Tobyhanna Army Depot, PA –
A new electronic dashboard is helping Tobyhanna Army Depot improve its operations.
Leadership across the organization is now using the Portfolio Performance Dashboard (PPD), which compiles production data from various sources into one, easy-to-read interface. Unlike the daily production-focused electronic production control boards, the PPD provides aggregated information related to the logistics/project management portion of the depot’s business such as cost and schedule metrics. For example, Production Management (PM) directors can view the cost performance of all depot workloads in one location visually, instead of reviewing a burdensome series of Excel spreadsheets to get the same information.
The implementation of these tools is directly aligned with Tobyhanna’s long-range strategic plan, Toby2028, which has two separate teams focused on using business intelligence to propel the organization forward: Visual Management of Operations, led by Gary Roberts, a production division chief; and Centralized Data Analytics, led by Caleigh Pedriani, a management analyst in the PM Directorate. Together, Roberts and Pedriani’s line of effort (LOE) teams are striving to implement business intelligence in all facets of depot operations.
The PPD was developed in a cooperative effort between analytical staff from the PM Directorate and process improvement personnel from the Resource Management (RM) Directorate. They say the initiative came from a need to simplify data used for decision-making.
“Prior to us developing the PPD, managers would receive several different production reports that equated to thousands of lines of data every week,” said Olivia Corum, a management analyst in RM and one of the dashboard developers. “We knew that if we could build a tool that helped managers quickly see what information should be actionable, they could quickly identify and attack our areas of opportunity.”
The PPD was built using Tableau software, which is widely used across industry and other government organizations to improve operations. Current users praised the software’s ease of use and seemingly endless options.
“With Tableau, you can create a data visualization and set it up so you can quickly drill into the data behind it. You can also connect multiple data sources into one view, and create visualizations that show the relationships between them,” Corum said.
Jennifer Condrad is the chief of the Production Management Directorate’s C4 Program Management Division. Her team manages a vast portfolio of critical programs, including the dynamic Satellite Transportable Terminal (STT) program, a top priority for the U.S. Army Forces Command. She says the Tableau-based PPD has been a game changer.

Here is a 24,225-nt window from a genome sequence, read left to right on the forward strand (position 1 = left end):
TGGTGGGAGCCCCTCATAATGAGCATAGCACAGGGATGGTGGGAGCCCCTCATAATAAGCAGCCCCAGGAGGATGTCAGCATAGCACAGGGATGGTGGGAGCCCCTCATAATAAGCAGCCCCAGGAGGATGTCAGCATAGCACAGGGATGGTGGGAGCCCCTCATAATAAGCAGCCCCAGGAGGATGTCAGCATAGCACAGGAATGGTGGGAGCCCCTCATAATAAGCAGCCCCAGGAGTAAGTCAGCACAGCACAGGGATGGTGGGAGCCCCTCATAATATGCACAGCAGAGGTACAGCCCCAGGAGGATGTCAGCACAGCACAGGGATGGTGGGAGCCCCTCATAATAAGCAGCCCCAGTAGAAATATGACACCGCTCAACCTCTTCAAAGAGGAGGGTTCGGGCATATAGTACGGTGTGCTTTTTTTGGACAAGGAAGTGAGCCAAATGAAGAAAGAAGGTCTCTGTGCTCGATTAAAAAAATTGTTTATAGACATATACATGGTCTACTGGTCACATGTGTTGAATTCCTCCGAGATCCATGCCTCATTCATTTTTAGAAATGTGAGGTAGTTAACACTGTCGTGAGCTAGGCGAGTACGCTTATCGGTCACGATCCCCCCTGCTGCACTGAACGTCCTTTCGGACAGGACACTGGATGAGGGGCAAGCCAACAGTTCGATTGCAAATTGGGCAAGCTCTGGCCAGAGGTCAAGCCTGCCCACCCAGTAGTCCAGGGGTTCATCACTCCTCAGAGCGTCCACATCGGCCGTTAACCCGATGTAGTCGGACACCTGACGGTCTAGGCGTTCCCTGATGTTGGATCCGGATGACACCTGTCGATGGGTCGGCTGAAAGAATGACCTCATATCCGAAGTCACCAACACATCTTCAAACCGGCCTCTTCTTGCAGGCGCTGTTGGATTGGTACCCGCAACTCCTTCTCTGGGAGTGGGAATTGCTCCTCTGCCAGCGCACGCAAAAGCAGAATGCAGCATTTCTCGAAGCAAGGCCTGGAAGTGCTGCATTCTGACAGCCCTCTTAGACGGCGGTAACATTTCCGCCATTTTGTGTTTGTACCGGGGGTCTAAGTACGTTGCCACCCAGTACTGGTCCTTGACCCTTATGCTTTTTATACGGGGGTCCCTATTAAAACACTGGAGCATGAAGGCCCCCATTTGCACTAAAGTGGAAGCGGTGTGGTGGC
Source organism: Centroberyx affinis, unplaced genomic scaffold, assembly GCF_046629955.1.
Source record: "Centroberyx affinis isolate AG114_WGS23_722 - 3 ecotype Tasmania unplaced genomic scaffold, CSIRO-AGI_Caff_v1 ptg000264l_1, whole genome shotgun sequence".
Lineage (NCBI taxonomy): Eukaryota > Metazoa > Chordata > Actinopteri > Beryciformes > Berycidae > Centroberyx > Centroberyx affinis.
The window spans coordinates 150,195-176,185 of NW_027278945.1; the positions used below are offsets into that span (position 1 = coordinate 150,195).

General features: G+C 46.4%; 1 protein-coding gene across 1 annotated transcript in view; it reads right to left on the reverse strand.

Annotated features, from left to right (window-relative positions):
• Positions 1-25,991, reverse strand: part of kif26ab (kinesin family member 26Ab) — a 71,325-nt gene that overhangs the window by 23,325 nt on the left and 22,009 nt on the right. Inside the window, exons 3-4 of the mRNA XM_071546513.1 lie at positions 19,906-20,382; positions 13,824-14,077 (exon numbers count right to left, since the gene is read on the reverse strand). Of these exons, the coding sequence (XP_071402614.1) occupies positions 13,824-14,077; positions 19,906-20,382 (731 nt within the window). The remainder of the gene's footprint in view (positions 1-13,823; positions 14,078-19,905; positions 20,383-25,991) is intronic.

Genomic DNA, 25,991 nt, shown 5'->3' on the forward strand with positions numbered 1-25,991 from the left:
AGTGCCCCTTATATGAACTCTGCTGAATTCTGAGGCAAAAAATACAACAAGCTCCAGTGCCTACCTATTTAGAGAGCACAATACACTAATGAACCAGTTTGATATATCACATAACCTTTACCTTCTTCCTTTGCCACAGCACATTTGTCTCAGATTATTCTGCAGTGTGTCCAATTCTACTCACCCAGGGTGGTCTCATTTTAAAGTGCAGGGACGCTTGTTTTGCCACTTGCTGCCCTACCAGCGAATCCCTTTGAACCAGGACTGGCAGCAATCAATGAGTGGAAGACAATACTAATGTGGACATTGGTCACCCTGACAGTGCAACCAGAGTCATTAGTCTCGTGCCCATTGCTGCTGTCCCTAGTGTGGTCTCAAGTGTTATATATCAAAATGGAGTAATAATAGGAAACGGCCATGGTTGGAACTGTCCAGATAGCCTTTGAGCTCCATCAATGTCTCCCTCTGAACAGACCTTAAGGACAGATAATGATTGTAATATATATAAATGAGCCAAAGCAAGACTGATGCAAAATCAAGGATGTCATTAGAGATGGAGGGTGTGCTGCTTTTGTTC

“The PPD has been an instrumental tool for my team. It has helped focus us on our greatest concern – potential overruns – enabling us to have data-driven conversations with the appropriate stakeholders to correct process issues.”
The PPD’s implementation yielded dramatic improvements for Condrad’s team, who saw a 44% reduction in current and projected overruns over a four-month period. Her Division also decreased the number of hours behind schedule by a whopping 56% in the same time period. Those on the other side of depot operations say they believe the PPD is equally effective at supporting production floor improvements.
“This [the PPD] is an excellent resource for the production team to see how we are performing. It is a new tool that gives you everything on one page and allows you to make better educated decisions,” said Anthony Brandi, chief of the SATCOM Division. Brandi oversees the STT production team as well as a number of other high-visibility programs.
The PPD has also been useful for reporting requirements with customers and higher headquarters, according to Edward Glinecki.
“Tobyhanna has to answer monthly to Army Materiel Command (AMC) on program overruns and what we are doing to address them. Having a weekly view of the data allows me to easily track this information,” he said, adding that the metrics targeted by the PPD directly align with areas of focus from AMC. Glinecki works in the PM Directorate.
Toby2028 team members believe the PPD is an important part of depot growth in the future.
“Looking ahead, we plan to consolidate and transition as many reports as possible over to the visual dashboard format,” said Joseph Bilotta, a logistics management specialist and co-dashboard developer. “The goal is to give leaders and other stakeholders the intuitive tools they need to have targeted conversations that move our business forward into the future.”
Tobyhanna Army Depot is a recognized leader in providing world-class logistics support for command, control, communications, computers, cyber, intelligence, surveillance and reconnaissance (C5ISR) systems across the Department of Defense. Tobyhanna’s Corporate Philosophy, dedicated work force and electronics expertise ensure the depot is the Joint C5ISR provider of choice for all branches of the Armed Forces and industry partners.
Tobyhanna’s unparalleled capabilities include full-spectrum logistics support for sustainment, overhaul and repair, fabrication and manufacturing, engineering design and development, systems integration, post production software support, technology insertion, modification, foreign military sales and global field support to our joint warfighters.
About 4,000 personnel are employed at Tobyhanna, which is located in the Pocono Mountains of northeastern Pennsylvania. Tobyhanna Army Depot is part of the U.S. Army Communications-Electronics Command. Headquartered at Aberdeen Proving Ground, Maryland, the command’s mission is to empower the Soldier with winning C5ISR capabilities.